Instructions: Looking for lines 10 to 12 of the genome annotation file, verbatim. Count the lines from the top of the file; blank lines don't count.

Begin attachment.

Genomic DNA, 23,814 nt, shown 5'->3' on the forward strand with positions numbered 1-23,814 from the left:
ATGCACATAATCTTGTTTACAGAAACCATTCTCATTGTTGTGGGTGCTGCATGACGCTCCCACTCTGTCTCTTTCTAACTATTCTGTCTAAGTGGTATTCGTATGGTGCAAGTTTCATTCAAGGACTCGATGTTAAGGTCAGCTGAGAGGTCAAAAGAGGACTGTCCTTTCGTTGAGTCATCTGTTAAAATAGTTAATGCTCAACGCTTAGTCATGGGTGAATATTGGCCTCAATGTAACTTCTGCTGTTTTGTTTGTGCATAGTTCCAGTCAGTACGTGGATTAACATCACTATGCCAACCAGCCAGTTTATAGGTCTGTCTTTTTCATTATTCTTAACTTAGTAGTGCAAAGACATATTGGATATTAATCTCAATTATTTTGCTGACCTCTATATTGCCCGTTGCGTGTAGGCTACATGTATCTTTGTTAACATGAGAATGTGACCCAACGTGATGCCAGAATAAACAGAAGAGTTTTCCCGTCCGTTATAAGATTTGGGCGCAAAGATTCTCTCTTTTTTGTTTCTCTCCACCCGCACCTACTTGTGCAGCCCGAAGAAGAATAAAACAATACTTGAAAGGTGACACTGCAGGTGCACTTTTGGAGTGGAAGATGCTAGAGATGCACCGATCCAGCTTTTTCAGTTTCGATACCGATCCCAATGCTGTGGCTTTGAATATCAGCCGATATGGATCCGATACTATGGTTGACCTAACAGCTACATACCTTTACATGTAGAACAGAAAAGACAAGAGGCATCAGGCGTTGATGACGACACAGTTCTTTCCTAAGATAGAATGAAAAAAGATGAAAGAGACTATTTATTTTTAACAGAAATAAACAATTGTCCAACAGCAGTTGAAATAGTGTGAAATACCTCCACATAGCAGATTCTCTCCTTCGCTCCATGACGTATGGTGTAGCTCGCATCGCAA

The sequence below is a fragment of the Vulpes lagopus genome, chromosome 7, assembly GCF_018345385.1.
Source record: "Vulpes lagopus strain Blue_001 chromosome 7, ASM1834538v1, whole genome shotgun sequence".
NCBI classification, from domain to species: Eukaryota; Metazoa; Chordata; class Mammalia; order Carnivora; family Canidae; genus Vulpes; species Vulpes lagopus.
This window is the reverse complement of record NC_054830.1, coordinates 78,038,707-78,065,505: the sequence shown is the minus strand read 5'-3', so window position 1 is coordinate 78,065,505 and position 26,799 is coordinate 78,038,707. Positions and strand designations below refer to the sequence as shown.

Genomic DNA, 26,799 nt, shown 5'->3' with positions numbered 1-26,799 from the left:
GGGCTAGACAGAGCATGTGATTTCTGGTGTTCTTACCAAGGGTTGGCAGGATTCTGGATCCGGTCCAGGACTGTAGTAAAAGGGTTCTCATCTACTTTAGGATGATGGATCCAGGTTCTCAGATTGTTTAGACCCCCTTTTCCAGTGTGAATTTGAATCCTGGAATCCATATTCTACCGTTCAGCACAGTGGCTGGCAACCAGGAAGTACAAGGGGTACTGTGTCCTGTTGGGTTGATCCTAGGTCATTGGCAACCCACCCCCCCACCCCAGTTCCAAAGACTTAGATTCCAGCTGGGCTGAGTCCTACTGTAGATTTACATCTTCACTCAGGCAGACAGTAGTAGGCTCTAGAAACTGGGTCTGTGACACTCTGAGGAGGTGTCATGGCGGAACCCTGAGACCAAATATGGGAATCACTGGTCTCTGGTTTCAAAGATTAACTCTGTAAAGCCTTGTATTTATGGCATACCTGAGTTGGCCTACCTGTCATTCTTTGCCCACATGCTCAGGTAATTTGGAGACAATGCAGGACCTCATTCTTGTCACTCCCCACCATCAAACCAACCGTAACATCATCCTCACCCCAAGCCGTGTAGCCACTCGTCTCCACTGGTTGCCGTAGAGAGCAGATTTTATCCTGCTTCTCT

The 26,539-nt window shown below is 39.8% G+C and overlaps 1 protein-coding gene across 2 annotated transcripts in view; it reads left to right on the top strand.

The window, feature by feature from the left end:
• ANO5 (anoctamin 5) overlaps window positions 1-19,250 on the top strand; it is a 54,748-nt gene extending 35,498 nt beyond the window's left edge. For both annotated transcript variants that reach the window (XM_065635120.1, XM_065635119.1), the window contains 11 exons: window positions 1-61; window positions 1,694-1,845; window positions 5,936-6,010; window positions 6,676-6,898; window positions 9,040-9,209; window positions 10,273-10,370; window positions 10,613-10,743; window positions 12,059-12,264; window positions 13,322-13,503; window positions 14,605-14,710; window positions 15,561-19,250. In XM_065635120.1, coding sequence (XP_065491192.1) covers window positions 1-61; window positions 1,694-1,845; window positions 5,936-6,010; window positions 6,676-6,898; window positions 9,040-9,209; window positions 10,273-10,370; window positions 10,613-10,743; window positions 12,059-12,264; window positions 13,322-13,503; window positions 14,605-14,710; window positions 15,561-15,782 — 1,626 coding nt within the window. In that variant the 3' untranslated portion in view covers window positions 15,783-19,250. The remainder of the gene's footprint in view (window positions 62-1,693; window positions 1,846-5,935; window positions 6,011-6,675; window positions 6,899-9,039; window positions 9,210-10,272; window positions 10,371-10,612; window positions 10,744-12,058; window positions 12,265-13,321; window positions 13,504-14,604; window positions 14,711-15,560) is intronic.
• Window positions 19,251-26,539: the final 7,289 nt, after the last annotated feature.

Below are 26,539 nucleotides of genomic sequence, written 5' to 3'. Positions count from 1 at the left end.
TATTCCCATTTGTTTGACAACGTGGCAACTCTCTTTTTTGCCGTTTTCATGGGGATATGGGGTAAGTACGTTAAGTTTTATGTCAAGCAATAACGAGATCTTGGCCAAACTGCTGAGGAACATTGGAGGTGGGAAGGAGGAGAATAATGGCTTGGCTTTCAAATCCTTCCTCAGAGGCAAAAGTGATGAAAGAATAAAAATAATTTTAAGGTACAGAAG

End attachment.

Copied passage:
The window, feature by feature from the left end:
• ANO5 (anoctamin 5) overlaps window positions 1-19,250 on the top strand; it is a 54,748-nt gene extending 35,498 nt beyond the window's left edge. For both annotated transcript variants that reach the window (XM_065635120.1, XM_065635119.1), the window contains 11 exons: window positions 1-61; window positions 1,694-1,845; window positions 5,936-6,010; window positions 6,676-6,898; window positions 9,040-9,209; window positions 10,273-10,370; window positions 10,613-10,743; window positions 12,059-12,264; window positions 13,322-13,503; window positions 14,605-14,710; window positions 15,561-19,250. In XM_065635120.1, coding sequence (XP_065491192.1) covers window positions 1-61; window positions 1,694-1,845; window positions 5,936-6,010; window positions 6,676-6,898; window positions 9,040-9,209; window positions 10,273-10,370; window positions 10,613-10,743; window positions 12,059-12,264; window positions 13,322-13,503; window positions 14,605-14,710; window positions 15,561-15,782 — 1,626 coding nt within the window. In that variant the 3' untranslated portion in view covers window positions 15,783-19,250. The remainder of the gene's footprint in view (window positions 62-1,693; window positions 1,846-5,935; window positions 6,011-6,675; window positions 6,899-9,039; window positions 9,210-10,272; window positions 10,371-10,612; window positions 10,744-12,058; window positions 12,265-13,321; window positions 13,504-14,604; window positions 14,711-15,560) is intronic.
• Window positions 19,251-26,539: the final 7,289 nt, after the last annotated feature.